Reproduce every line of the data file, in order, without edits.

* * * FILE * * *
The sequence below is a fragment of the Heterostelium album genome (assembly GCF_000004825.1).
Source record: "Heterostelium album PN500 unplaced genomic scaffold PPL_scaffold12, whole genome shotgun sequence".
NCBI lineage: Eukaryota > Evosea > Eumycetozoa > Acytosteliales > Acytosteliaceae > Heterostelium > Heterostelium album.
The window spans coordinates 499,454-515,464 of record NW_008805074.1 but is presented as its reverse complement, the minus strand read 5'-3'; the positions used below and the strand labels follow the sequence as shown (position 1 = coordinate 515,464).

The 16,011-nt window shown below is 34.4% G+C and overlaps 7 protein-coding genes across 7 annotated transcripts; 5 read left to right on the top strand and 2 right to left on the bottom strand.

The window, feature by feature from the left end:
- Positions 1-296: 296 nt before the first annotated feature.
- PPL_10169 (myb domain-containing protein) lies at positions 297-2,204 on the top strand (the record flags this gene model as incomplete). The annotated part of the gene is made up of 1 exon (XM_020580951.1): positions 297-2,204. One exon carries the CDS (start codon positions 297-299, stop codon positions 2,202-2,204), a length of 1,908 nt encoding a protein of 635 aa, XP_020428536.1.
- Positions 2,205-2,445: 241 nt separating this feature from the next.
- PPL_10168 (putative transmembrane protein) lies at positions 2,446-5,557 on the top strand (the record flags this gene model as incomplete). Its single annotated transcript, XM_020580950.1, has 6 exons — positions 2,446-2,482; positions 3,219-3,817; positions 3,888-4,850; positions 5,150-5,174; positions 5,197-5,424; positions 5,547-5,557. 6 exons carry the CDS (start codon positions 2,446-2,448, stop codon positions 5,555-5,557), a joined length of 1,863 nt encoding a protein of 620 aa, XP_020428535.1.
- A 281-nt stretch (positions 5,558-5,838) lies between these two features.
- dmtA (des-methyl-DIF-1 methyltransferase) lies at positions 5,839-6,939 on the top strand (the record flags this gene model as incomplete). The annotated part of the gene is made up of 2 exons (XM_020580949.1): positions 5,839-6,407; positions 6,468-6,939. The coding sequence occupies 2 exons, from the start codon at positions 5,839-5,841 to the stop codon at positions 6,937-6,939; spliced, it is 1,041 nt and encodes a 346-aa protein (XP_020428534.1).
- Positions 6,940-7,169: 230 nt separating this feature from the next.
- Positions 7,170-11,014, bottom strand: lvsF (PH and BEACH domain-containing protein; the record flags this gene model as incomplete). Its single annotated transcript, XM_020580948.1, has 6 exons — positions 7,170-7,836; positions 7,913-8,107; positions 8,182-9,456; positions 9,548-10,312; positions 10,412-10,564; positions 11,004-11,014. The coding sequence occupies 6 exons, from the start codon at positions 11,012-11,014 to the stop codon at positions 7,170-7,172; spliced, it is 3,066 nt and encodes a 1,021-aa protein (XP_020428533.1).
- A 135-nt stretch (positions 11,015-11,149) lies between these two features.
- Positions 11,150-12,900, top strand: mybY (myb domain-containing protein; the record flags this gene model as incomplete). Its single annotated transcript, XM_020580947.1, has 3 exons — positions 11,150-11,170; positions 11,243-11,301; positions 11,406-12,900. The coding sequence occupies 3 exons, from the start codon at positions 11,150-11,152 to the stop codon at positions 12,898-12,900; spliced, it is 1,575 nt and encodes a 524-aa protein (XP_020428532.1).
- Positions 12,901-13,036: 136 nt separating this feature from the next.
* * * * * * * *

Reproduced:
The sequence below is a fragment of the Heterostelium album genome (assembly GCF_000004825.1).
Source record: "Heterostelium album PN500 unplaced genomic scaffold PPL_scaffold12, whole genome shotgun sequence".
NCBI lineage: Eukaryota > Evosea > Eumycetozoa > Acytosteliales > Acytosteliaceae > Heterostelium > Heterostelium album.
The window spans coordinates 499,454-515,464 of record NW_008805074.1 but is presented as its reverse complement, the minus strand read 5'-3'; the positions used below and the strand labels follow the sequence as shown (position 1 = coordinate 515,464).

The 16,011-nt window shown below is 34.4% G+C and overlaps 7 protein-coding genes across 7 annotated transcripts; 5 read left to right on the top strand and 2 right to left on the bottom strand.

The window, feature by feature from the left end:
- Positions 1-296: 296 nt before the first annotated feature.
- PPL_10169 (myb domain-containing protein) lies at positions 297-2,204 on the top strand (the record flags this gene model as incomplete). The annotated part of the gene is made up of 1 exon (XM_020580951.1): positions 297-2,204. One exon carries the CDS (start codon positions 297-299, stop codon positions 2,202-2,204), a length of 1,908 nt encoding a protein of 635 aa, XP_020428536.1.
- Positions 2,205-2,445: 241 nt separating this feature from the next.
- PPL_10168 (putative transmembrane protein) lies at positions 2,446-5,557 on the top strand (the record flags this gene model as incomplete). Its single annotated transcript, XM_020580950.1, has 6 exons — positions 2,446-2,482; positions 3,219-3,817; positions 3,888-4,850; positions 5,150-5,174; positions 5,197-5,424; positions 5,547-5,557. 6 exons carry the CDS (start codon positions 2,446-2,448, stop codon positions 5,555-5,557), a joined length of 1,863 nt encoding a protein of 620 aa, XP_020428535.1.
- A 281-nt stretch (positions 5,558-5,838) lies between these two features.
- dmtA (des-methyl-DIF-1 methyltransferase) lies at positions 5,839-6,939 on the top strand (the record flags this gene model as incomplete). The annotated part of the gene is made up of 2 exons (XM_020580949.1): positions 5,839-6,407; positions 6,468-6,939. The coding sequence occupies 2 exons, from the start codon at positions 5,839-5,841 to the stop codon at positions 6,937-6,939; spliced, it is 1,041 nt and encodes a 346-aa protein (XP_020428534.1).
- Positions 6,940-7,169: 230 nt separating this feature from the next.
- Positions 7,170-11,014, bottom strand: lvsF (PH and BEACH domain-containing protein; the record flags this gene model as incomplete). Its single annotated transcript, XM_020580948.1, has 6 exons — positions 7,170-7,836; positions 7,913-8,107; positions 8,182-9,456; positions 9,548-10,312; positions 10,412-10,564; positions 11,004-11,014. The coding sequence occupies 6 exons, from the start codon at positions 11,012-11,014 to the stop codon at positions 7,170-7,172; spliced, it is 3,066 nt and encodes a 1,021-aa protein (XP_020428533.1).
- A 135-nt stretch (positions 11,015-11,149) lies between these two features.
- Positions 11,150-12,900, top strand: mybY (myb domain-containing protein; the record flags this gene model as incomplete). Its single annotated transcript, XM_020580947.1, has 3 exons — positions 11,150-11,170; positions 11,243-11,301; positions 11,406-12,900. The coding sequence occupies 3 exons, from the start codon at positions 11,150-11,152 to the stop codon at positions 12,898-12,900; spliced, it is 1,575 nt and encodes a 524-aa protein (XP_020428532.1).
- Positions 12,901-13,036: 136 nt separating this feature from the next.